Don't miss the 2012 World Am Golf Tournament in Myrtle Beach from August 27-31, 2012 for your chance to become the next world champion.

    As a WGT Partner, Myrtle Beach Golf Holiday is offering a special discount to WGT players who are interested in playing in the World Am, a real-world amateur golf tournament that includes 72 holes of net stroke tournament play on a different course each day.

    Join more than 3,000 golfers from all over the United States, plus 20 foreign countries in Myrtle Beach, South Carolina for the ultimate golf experience. In addition to a fun week of golf competition, enjoy nightly parties that include local food, drinks, live entertainment and more.

    The last day to register is August 7, so sign up today!

    Learn More About Event

    WGT players will receive a $75 discount when they register and enter the Promo Code: WGT12

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  • WGT St Andrews Championship Winners Announced

    24 Jul 2012

    Last week during the British Open, we hosted the WGT St Andrews Championship on World Golf Tour. The free online golf tournament was a single-play, multi-round tournament with a special weekend cut line.

    Open to play all week, players posted their first round scores by Friday and the top 50% of those scores moved on to the weekend championship rounds. Second round scores were posted on Saturday and third round scores on Sunday, to finalize the leaderboard.

    Full leaderboard

    The Top 10 combined scores overall each won an Amazon gift card as a prize. Congratulations to our winners, and thanks to everyone who participated!

    There are still more chances to join our Summer Tournament Series with opportunities to win great prizes, so be sure to stay tuned for more information. 

    Here are the winners of the 2012 WGT St Andrews Championship tournament...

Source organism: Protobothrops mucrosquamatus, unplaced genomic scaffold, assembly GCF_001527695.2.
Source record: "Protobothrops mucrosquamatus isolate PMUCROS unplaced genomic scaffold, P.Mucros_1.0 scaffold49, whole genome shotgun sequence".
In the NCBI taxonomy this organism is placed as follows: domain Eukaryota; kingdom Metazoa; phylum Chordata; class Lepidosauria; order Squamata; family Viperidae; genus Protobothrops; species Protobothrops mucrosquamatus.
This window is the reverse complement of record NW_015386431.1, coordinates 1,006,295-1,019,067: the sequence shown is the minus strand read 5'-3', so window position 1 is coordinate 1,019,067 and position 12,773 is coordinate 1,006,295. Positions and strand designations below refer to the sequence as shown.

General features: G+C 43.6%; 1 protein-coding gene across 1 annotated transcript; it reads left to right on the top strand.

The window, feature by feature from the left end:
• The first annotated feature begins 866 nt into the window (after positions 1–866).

1. dansamcam
    2. JCOlson
    3. DCI962B
    4. poldimaier
    5. Hanswurst72
    6. chrisironsbones
    7. BolloxInBruges
    8. jbooch09
    9. Solid1
    10. jimbean346
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  • Major Emotion For Els

    23 Jul 2012

    Lewine Mair for GlobalGolfPost

    In the end, it was one of the most emotional Opens of them all. The 42-year-old Ernie Els, who won his second Open 10 years after his first, had laughed out loud when he holed a 12-footer on the home green to go to 7-under par. Perfect putt though it was, he could not believe his luck.

    When he left the green, he was hoping at best for a playoff. After all, his good friend, Adam Scott, had been six ahead of him at the turn and still had shots in hand.

    Out on the course, Scott had just made the kind of birdie on 14 – he holed from 15 feet – to suggest he soon would be holding the Claret Jug. All day he had been careful with his putts rather than aggressive but he had rammed this 15-footer into the hole and it was precisely what the crowd wanted to see. This was the stuff.

    The Australian could afford to drop a shot at the 15th but he could not accommodate so easily what happened at the next. Though Gary Player had talked on Saturday of how the long putter is unfair in the way it takes nerves out of the equation, Scott missed from three feet.